Comparison of Reprocessing Methods for Light Water Reactor Fuel
Chandler, Sharon (Jess) Ann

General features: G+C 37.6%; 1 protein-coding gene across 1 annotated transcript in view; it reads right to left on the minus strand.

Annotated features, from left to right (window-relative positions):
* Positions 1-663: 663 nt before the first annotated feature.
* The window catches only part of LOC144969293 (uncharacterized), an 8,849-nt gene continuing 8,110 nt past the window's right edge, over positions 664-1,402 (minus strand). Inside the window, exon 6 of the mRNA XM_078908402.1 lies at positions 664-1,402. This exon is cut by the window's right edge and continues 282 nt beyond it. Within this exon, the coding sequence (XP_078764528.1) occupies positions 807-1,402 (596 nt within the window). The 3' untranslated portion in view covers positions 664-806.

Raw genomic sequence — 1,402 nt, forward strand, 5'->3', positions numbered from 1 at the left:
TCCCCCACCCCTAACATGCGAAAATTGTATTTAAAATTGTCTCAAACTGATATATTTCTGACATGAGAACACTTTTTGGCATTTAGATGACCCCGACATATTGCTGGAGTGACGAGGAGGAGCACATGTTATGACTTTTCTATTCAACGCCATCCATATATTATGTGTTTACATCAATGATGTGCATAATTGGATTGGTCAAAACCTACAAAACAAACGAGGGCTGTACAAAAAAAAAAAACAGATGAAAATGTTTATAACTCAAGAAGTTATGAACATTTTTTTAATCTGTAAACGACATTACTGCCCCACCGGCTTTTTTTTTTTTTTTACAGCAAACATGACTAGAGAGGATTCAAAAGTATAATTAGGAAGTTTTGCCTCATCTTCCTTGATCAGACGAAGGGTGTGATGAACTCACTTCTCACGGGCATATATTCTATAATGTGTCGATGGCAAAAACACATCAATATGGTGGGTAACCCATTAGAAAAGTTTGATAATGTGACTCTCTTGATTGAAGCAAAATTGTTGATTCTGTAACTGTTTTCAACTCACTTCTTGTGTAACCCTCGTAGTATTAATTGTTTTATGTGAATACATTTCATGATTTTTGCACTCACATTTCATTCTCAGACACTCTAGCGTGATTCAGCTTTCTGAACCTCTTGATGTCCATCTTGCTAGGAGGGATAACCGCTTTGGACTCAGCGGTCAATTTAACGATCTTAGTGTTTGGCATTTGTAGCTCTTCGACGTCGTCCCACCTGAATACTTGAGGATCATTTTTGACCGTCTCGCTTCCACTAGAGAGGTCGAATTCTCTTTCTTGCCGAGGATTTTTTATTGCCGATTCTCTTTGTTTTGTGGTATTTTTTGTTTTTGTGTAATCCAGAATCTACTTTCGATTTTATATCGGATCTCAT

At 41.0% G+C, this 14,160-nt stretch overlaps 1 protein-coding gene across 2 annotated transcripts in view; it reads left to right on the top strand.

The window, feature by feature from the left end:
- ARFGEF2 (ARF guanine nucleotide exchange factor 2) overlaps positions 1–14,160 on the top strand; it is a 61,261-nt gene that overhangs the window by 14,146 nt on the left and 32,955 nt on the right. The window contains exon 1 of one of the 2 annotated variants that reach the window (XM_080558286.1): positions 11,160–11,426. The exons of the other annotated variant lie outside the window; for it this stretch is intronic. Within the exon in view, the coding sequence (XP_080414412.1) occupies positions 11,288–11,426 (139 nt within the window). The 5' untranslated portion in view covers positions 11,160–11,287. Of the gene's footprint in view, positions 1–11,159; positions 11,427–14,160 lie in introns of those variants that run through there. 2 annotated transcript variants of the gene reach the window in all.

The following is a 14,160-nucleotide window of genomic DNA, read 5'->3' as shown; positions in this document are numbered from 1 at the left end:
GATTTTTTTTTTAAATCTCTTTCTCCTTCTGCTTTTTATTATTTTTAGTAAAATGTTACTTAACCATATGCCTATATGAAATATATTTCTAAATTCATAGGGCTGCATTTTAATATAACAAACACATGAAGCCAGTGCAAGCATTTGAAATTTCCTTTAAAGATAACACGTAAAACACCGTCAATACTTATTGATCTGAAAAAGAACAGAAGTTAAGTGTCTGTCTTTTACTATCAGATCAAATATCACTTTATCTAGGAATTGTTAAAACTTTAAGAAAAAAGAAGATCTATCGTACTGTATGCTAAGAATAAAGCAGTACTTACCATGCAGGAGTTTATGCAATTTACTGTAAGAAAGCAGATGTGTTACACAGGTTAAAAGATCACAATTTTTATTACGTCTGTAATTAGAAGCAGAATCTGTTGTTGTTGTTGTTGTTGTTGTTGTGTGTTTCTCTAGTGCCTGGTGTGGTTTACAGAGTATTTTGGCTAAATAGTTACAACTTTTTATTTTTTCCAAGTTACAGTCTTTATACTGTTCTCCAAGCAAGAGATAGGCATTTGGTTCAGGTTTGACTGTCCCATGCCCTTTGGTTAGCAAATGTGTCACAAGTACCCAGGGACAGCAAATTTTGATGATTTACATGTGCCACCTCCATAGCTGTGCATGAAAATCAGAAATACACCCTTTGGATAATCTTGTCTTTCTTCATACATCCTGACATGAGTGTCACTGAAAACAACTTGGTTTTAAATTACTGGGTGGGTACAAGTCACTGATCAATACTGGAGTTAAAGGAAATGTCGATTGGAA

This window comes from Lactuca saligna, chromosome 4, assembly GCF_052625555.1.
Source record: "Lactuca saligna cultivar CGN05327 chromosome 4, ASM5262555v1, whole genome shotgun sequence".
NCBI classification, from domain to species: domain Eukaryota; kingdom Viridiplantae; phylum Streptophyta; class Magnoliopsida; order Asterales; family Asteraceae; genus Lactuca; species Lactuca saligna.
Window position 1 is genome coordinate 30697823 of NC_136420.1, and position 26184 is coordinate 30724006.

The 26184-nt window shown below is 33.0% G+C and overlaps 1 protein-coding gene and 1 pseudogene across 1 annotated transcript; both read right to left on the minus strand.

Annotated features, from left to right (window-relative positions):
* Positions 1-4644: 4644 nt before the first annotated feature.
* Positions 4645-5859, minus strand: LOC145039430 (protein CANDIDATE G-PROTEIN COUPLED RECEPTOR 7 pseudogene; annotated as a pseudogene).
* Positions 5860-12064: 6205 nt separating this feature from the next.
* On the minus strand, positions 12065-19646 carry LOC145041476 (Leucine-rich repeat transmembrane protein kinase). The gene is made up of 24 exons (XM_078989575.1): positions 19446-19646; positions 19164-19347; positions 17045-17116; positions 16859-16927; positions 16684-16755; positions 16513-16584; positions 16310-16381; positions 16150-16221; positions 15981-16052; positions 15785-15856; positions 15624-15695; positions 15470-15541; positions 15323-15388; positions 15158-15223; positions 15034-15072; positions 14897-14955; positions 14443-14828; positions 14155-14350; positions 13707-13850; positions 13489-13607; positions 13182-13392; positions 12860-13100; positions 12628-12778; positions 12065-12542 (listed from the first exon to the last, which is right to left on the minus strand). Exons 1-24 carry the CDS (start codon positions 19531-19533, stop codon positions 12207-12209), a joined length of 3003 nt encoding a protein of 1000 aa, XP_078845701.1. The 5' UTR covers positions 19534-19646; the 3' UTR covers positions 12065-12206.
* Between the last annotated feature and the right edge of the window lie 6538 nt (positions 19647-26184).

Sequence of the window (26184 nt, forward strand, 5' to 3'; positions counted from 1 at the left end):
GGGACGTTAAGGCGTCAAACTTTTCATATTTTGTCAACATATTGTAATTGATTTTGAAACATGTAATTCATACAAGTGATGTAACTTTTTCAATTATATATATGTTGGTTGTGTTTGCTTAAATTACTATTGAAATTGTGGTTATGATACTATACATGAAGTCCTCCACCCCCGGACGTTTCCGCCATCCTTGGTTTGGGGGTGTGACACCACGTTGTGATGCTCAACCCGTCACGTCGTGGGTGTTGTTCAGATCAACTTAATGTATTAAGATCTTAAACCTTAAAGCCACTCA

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Currently, the United States is investigating methods to close the nuclear fuel cycle and increase the use of nuclear power for electricity and cogeneration applications. Congress has called for and held hearings in an attempt to determine an appropriate path forward for reprocessing of nuclear fuel. However, each current proposed method presents a different set of attributes with regards to: Complexity, safety, wastes, and proliferation risks. This thesis provides a decision analysis methodology for approaching the reprocessing issue. The presented methodology builds on the previous work done in the 1970s. Further, current reprocessing technologies which are capable of processing the oxide fuels utilized in the majority of United States reactors are evaluated across ten attributes related to reprocessing performance. A weighted total score is provided for each reprocessing method in order to separate the technological from political or emotional issues related to selection of a process. While it is not the goal of this thesis to select a particular best technology, application of this methodology results in the selection of the COmbined EXtraction (COEX) technology when equal weighting is put on the attributes as defined. It is unlikely that a decision maker will approach this decision with equal weighting; however, actual decision maker weightings are known only to the decision makers. By altering the weightings, different technologies are selected.